BRANCHES & PLANTS: Steppe runners are terrestrial lizards and do not generally climb, branches and plants are not necessary, but can be included for decoration.
TEMPERATURES: Cage temperatures should be monitored daily and kept at the temperatures listed at the top of this page. Use your reptile thermometer to check the temperatures in different places in the cage regularly to make sure they continually match the listed proper temperatures. * If the room temperature falls below 75 degrees at night, a supplemental infrared or ceramic heat fixture may be necessary. (These fixtures do not emit a light spectrum that is visible to the skink, so it will not disturb him at night, but they WILL provide the necessary supplemental heat.) If your lizard does not receive the proper heat at the proper temperatures, he may become sick with issues such as respiratory disease and may stop eating, as runners have a hard time digesting their food without proper heat.
DAY/NIGHT LIGHT CYCLES AND HEATING:
All lizards must have distinct day and night periods in their enclosure to maintain their biological rhythms. Runners need 8-12 hours of daytime and 8-12 hours of nighttime. However, as the daylight hours change seasonally outside, daylight hours inside the tank should reflect the same.
The day period must be light, and the night period must be dark.
A timer should be used to set day/night periods.
Daily maintenance should consist of spot cleaning by removing soiled substrate, cleaning water bowl thoroughly and wiping glass clean.
The entire tank should be cleaned thoroughly at least once every month with:
- A mild dishwashing liquid in warm water (make a weak dilution), THEN
- Vinegar & water (1:8) OR bleach and warm water (1:32)
- Cage “furniture” should also be scrubbed clean with the same dilution.
- RINSE OFF ALL SOAP AND BLEACH THOROUGHLY WITH PLAIN WATER BEFORE RE-INTRODUCING YOUR PET TO ITS ENCLOSURE!!
- NEVER MIX VINEGAR AND BLEACH - IT CREATES A TOXIC SOLUTION
GROOMING & HYGIENE:
To reduce the risk of contracting and spreading salmonella poisoning, all handlers should wash their hands after handling any lizard.
SIGNS OF A HEALTHY ANIMAL:
smooth, even body; no traces of mites (small, reddish brown spots around nostrils, near ears and eyes); clear, bright eyes; rounded, full body; strong, even, smooth jaw line; fat, rounded tail, regular record of healthy feeding and defecating schedule. It is very important to keep a journal for each animal that records feeding, refusing, defecation, shedding, unusual behavior, changes in behavior and dates of bulb changes. This will help your veterinarian trouble-shoot any health issues. We recommend physical exams every year or two years with an exotic pet veterinarian for pet reptiles and amphibians. If your vet sees your pet regularly, many common conditions that afflict pet reptiles and amphibians can be caught and treated early. If not caught early enough or if left untreated, many of these conditions can become far worse if not fatal.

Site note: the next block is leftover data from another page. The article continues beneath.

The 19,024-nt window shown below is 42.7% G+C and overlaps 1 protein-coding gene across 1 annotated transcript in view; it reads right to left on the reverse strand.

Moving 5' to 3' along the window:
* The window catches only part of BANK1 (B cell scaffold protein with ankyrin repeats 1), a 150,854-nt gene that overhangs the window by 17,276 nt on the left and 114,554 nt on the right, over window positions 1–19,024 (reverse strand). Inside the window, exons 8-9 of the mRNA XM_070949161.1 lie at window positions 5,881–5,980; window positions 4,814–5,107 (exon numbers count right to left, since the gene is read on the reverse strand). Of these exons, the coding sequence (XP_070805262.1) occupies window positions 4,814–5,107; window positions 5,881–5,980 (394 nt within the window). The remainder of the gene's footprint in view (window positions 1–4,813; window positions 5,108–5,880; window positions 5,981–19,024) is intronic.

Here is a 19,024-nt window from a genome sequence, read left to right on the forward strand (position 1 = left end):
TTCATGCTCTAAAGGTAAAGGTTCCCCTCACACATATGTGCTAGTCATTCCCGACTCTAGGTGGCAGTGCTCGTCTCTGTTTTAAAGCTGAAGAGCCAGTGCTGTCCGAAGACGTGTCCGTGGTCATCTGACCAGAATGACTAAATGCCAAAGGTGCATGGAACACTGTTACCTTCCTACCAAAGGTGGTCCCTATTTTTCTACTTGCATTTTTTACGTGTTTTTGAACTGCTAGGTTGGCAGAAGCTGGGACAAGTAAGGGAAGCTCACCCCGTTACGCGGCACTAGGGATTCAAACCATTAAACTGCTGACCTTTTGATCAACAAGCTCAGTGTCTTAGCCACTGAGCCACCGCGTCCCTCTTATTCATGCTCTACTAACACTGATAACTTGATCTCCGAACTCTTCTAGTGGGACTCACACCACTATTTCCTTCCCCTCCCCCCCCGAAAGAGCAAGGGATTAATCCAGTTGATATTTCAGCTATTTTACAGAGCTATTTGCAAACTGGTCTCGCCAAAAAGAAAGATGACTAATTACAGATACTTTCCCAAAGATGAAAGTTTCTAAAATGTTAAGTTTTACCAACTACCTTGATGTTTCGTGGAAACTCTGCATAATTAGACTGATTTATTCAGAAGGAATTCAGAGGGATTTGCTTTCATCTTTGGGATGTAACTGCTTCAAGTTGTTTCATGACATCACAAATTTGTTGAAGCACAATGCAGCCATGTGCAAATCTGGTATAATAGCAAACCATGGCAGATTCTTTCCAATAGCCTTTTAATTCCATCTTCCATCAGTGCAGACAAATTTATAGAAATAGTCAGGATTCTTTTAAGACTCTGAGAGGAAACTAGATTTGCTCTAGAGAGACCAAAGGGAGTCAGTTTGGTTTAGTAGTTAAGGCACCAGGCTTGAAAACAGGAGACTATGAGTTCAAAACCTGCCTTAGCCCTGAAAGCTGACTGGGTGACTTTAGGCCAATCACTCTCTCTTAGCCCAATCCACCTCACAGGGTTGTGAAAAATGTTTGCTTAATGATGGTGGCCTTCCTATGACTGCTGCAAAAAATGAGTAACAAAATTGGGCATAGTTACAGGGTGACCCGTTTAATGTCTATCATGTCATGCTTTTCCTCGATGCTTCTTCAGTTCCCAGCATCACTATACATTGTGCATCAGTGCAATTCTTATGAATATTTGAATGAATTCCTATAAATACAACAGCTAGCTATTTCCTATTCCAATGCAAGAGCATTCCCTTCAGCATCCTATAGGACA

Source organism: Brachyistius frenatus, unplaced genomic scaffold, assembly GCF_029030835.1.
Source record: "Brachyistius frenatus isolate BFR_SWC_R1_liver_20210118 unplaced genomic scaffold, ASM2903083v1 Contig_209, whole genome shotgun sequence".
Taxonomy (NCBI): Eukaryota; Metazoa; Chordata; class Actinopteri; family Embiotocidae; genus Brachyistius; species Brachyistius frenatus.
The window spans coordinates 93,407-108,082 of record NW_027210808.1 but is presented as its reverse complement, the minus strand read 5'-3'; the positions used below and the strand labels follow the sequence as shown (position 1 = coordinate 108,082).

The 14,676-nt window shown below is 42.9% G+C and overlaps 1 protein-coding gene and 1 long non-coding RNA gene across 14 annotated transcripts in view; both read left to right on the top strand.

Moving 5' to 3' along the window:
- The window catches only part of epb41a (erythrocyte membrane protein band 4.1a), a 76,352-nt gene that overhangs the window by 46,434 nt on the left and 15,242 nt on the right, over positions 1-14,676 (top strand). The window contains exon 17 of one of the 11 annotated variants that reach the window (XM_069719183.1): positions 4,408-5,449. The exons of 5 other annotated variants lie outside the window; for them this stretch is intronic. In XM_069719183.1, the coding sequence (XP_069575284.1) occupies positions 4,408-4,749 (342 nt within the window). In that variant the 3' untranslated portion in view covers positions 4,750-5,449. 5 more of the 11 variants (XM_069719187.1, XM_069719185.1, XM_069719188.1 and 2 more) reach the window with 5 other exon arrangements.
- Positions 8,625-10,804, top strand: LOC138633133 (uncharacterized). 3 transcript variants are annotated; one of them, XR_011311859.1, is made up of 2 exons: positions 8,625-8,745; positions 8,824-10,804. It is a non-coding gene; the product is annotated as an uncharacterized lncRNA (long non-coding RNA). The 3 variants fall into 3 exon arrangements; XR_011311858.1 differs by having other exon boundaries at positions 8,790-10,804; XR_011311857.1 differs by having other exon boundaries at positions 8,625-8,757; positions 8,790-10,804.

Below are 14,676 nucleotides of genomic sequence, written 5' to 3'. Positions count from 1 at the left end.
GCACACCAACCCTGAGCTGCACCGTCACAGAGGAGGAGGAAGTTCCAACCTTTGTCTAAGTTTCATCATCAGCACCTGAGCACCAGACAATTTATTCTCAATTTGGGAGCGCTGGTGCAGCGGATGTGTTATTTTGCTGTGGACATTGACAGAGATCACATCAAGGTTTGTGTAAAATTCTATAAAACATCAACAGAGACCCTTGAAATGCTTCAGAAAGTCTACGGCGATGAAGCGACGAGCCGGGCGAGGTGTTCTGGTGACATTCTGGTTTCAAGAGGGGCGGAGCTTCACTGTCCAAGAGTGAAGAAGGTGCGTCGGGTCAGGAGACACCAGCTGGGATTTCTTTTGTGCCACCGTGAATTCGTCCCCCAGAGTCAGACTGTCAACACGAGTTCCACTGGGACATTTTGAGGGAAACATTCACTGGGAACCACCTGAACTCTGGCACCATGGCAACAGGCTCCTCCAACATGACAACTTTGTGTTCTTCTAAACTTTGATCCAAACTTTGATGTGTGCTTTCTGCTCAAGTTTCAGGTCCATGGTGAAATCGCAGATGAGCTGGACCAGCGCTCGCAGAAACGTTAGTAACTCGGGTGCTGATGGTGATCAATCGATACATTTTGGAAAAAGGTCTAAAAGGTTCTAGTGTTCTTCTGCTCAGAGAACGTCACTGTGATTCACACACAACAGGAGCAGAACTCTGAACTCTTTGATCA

SIGNS OF ILLNESS:
Irregular scales; small reddish brown spots (mites) around mouth, eye area, ear area; irregular jaw line, ‘dents’ in mouth with (or without) cottage cheese-like material (mouth rot); cloudy eyes or dull colored body when not in a shed; thinned body; irregular feeding and defecating habits. Limp, thin body, lethargy, sunken eyes, pinkish patches or spots on belly or sides; obvious bite marks or wounds from cage mate or prey. Red, fluid filled patches may indicate thermal burns.
SOME COMMON PROBLEMS INCLUDE:
|GI parasites i.e.: flagellates, motile protozoa||Loss of appetite, weight loss, abnormal stools||See an EXOTIC vet for analysis of specific parasite and medicinal treatment.|
|Shedding problems - loss of toes as shed skin gets constricted around toes||Random pieces of shed stuck to body, usually tail, face & toes||See an EXOTIC vet for treatment of current problem. Optimize enclosure heat and humidity.|
|Calcium imbalances, Metabolic Bone Disease||Failure to grow, fractures easily, tremors, lethargy||See supplement section above and separate gut-loading sheet. See an EXOTIC vet for treatment and support for current issues.|
|Trauma||Outward signs of biting, tearing, stress, aggression||Adjust enclosure occupants. Avoid caging males together, overcrowding, mixed species. Always the possibility of just clashing personalities.|